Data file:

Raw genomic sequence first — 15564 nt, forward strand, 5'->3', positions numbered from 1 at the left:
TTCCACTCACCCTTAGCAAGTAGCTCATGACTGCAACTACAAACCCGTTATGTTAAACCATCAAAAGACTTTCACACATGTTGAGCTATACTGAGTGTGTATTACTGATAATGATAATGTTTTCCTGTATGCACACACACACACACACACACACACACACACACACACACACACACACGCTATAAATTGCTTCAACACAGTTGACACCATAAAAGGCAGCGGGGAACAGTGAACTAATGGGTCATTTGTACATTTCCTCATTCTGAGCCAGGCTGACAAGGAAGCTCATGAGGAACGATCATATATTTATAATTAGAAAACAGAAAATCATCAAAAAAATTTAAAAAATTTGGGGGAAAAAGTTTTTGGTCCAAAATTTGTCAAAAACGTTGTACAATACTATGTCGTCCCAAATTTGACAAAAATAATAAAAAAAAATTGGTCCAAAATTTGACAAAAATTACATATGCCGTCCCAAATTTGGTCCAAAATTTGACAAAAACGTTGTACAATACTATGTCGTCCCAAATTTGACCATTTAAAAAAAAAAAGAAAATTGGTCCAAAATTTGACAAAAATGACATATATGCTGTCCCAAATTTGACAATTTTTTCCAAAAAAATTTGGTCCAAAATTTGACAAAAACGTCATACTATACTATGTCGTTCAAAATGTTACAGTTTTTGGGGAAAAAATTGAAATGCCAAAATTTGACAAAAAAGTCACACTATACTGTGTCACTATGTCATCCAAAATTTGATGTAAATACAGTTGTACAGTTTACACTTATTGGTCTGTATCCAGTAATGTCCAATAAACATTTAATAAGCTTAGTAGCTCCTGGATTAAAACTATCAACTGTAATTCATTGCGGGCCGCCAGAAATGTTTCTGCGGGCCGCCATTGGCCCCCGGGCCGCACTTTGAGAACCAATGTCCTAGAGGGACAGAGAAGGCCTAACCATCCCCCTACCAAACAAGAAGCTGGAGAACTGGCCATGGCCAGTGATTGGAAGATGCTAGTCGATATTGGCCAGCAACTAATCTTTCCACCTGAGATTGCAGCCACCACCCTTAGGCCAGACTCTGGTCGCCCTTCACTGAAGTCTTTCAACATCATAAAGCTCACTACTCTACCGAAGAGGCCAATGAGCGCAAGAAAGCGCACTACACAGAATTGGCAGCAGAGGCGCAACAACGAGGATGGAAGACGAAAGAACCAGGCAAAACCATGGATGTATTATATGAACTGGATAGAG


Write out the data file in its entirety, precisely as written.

Raw genomic sequence first — 15564 nt, forward strand, 5'->3', positions numbered from 1 at the left:
TTCCACTCACCCTTAGCAAGTAGCTCATGACTGCAACTACAAACCCGTTATGTTAAACCATCAAAAGACTTTCACACATGTTGAGCTATACTGAGTGTGTATTACTGATAATGATAATGTTTTCCTGTATGCACACACACACACACACACACACACACACACACACACACACACACACGCTATAAATTGCTTCAACACAGTTGACACCATAAAAGGCAGCGGGGAACAGTGAACTAATGGGTCATTTGTACATTTCCTCATTCTGAGCCAGGCTGACAAGGAAGCTCATGAGGAACGATCATATATTTATAATTAGAAAACAGAAAATCATCAAAAAAATTTAAAAAATTTGGGGGAAAAAGTTTTTGGTCCAAAATTTGTCAAAAACGTTGTACAATACTATGTCGTCCCAAATTTGACAAAAATAATAAAAAAAAATTGGTCCAAAATTTGACAAAAATTACATATGCCGTCCCAAATTTGGTCCAAAATTTGACAAAAACGTTGTACAATACTATGTCGTCCCAAATTTGACCATTTAAAAAAAAAAAGAAAATTGGTCCAAAATTTGACAAAAATGACATATATGCTGTCCCAAATTTGACAATTTTTTCCAAAAAAATTTGGTCCAAAATTTGACAAAAACGTCATACTATACTATGTCGTTCAAAATGTTACAGTTTTTGGGGAAAAAATTGAAATGCCAAAATTTGACAAAAAAGTCACACTATACTGTGTCACTATGTCATCCAAAATTTGATGTAAATACAGTTGTACAGTTTACACTTATTGGTCTGTATCCAGTAATGTCCAATAAACATTTAATAAGCTTAGTAGCTCCTGGATTAAAACTATCAACTGTAATTCATTGCGGGCCGCCAGAAATGTTTCTGCGGGCCGCCATTGGCCCCCGGGCCGCACTTTGAGAACCAATGTCCTAGAGGGACAGAGAAGGCCTAACCATCCCCCTACCAAACAAGAAGCTGGAGAACTGGCCATGGCCAGTGATTGGAAGATGCTAGTCGATATTGGCCAGCAACTAATCTTTCCACCTGAGATTGCAGCCACCACCCTTAGGCCAGACTCTGGTCGCCCTTCACTGAAGTCTTTCAACATCATAAAGCTCACTACTCTACCGAAGAGGCCAATGAGCGCAAGAAAGCGCACTACACAGAATTGGCAGCAGAGGCGCAACAACGAGGATGGAAGACGAAAGAACCAGGCAAAACCATGGATGTATTATATGAACTGGATAGAG